“Justice League” was supposed to be DC’s “Avengers,” and Warner Bros’ way of capping off a successful second half of 2017 that began with “Wonder Woman.”
But now, after making $38.8 million on Friday from 4,040 screens — with $13 million of that from Thursday previews — “Justice League” is in danger of finishing its opening weekend with a total of less than $100 million, a mark that all three Marvel Studios releases and “Wonder Woman” were able to hit this year.
Directed by Zack Snyder with reshoots helmed by Joss Whedon, “JL” was projected to make $110-120 million this weekend, less than the $133 million made by “Suicide Squad” last year but more than the $103 million made by “Wonder Woman.” Industry estimates, however, have the superhero mashup making just $94.4 million, the second-lowest opening for a comic book movie this year, aside from the R-rated “Logan,” which performed above expectations with $88.4 million.
Opening night CinemaScore audiences, which were filled with hardcore DC fans and had demographic breakdowns of 58 percent male and 61 percent over 25, gave the film a B+, the same as “Suicide Squad.” Critics were only slightly more positive towards this film than they were towards “Suicide Squad,” giving it a 39 percent score on Rotten Tomatoes that might have pushed away more casual audiences who were interested in “Wonder Woman.” Older female audiences were key to the strong, long-lasting performance of “Wonder Woman” over the course of the summer, so if word-of-mouth doesn’t draw them in to see Gal Gadot again, it could mean even more trouble for “JL.”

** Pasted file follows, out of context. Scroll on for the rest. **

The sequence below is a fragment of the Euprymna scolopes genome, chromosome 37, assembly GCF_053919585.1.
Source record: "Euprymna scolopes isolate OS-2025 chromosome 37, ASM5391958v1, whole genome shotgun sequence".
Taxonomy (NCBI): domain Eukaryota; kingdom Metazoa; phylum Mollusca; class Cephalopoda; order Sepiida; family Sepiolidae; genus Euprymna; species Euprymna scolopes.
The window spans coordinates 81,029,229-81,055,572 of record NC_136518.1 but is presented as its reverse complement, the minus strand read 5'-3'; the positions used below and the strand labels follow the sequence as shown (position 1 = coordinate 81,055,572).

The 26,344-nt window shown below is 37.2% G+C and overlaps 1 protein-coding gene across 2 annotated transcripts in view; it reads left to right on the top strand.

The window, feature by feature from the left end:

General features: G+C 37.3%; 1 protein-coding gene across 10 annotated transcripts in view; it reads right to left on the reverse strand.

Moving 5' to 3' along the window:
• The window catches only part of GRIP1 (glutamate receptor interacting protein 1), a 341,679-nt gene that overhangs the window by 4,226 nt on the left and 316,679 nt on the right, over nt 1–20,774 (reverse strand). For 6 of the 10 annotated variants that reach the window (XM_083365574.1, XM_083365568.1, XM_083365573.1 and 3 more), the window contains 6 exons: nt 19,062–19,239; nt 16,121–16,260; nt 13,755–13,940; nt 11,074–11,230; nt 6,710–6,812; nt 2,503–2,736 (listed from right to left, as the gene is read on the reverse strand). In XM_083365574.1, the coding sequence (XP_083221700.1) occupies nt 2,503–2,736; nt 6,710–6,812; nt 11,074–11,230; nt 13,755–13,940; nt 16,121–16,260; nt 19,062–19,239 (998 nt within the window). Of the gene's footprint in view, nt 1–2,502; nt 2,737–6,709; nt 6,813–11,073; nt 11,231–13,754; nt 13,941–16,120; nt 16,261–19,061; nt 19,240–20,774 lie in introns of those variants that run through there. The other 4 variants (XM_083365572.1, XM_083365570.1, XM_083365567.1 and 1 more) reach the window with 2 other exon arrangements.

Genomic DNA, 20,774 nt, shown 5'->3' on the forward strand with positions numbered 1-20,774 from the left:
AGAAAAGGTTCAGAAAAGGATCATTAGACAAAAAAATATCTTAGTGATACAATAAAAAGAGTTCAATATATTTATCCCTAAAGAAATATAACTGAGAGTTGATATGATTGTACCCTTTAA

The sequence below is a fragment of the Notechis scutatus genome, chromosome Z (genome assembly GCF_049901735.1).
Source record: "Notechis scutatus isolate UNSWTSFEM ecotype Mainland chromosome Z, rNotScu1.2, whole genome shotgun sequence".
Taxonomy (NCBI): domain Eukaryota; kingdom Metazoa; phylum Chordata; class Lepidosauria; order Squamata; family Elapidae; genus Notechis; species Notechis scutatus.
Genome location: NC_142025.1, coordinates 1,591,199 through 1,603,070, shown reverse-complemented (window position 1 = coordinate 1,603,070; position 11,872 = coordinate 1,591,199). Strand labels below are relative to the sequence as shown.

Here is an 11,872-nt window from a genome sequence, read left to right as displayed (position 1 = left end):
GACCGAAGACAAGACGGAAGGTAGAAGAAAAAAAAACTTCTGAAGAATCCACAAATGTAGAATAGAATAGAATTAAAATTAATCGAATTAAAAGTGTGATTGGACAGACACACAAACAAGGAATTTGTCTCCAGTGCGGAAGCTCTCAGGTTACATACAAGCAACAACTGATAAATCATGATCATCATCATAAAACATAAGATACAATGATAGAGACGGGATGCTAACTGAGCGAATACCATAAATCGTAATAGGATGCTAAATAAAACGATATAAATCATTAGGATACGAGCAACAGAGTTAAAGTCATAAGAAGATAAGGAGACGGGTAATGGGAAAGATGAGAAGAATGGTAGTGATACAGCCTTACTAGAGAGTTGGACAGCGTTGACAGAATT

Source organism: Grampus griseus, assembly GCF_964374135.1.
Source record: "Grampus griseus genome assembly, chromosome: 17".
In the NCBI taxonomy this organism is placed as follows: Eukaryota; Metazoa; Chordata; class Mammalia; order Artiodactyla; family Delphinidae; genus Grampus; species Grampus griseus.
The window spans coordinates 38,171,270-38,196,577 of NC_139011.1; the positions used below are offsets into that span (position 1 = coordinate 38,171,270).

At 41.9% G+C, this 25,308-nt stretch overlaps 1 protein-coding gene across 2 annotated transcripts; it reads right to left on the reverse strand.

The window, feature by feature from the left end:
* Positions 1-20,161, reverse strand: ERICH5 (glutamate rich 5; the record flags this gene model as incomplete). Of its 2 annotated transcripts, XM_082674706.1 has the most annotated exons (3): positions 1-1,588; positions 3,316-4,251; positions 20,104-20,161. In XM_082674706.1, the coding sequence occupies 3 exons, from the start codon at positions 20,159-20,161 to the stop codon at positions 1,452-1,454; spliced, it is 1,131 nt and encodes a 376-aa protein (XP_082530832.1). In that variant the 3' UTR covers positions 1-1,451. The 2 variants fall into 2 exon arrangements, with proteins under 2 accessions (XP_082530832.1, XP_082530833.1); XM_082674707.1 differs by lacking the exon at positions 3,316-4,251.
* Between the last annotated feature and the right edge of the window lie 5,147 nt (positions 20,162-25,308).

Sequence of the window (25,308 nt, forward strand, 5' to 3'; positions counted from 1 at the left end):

Another factor in this film’s struggle is that there are two other films competing for the key demographic it shares with “Justice League.” One is Lionsgate’s “Wonder,” which is over-performing this week with a very solid estimate of $29 million from 3,096 screens against a budget of $20 million. Based on the bestselling novel by R.J. Palacio, “Wonder” has hooked the family crowd who gave it a raving A+ on CinemaScore. Critics are enjoying it too, giving it an 83 percent RT score.
Currently in third place is “Thor: Ragnarok,” which is a direct competitor of “Justice League” and is estimated to make $20 million in its third weekend. The previous DC films were not released in such close proximity to a Marvel film as “Justice League” was, and with the rave reviews “Thor” has received, it could have pulled away casual fans. “Murder on the Orient Express” is tracking for fourth with $13.8 million in its second weekend, with “Daddy’s Home 2” close behind with $13.3 million.
Currently in sixth is Sony/Affirm’s animated Christmas film “The Star,” which is hitting tracker expectations with an estimated $9 million from 2,837 screens against a budget of $20 million. The film has an A on CinemaScore, consistent with faith-based films, and has a 62 percent RT rating.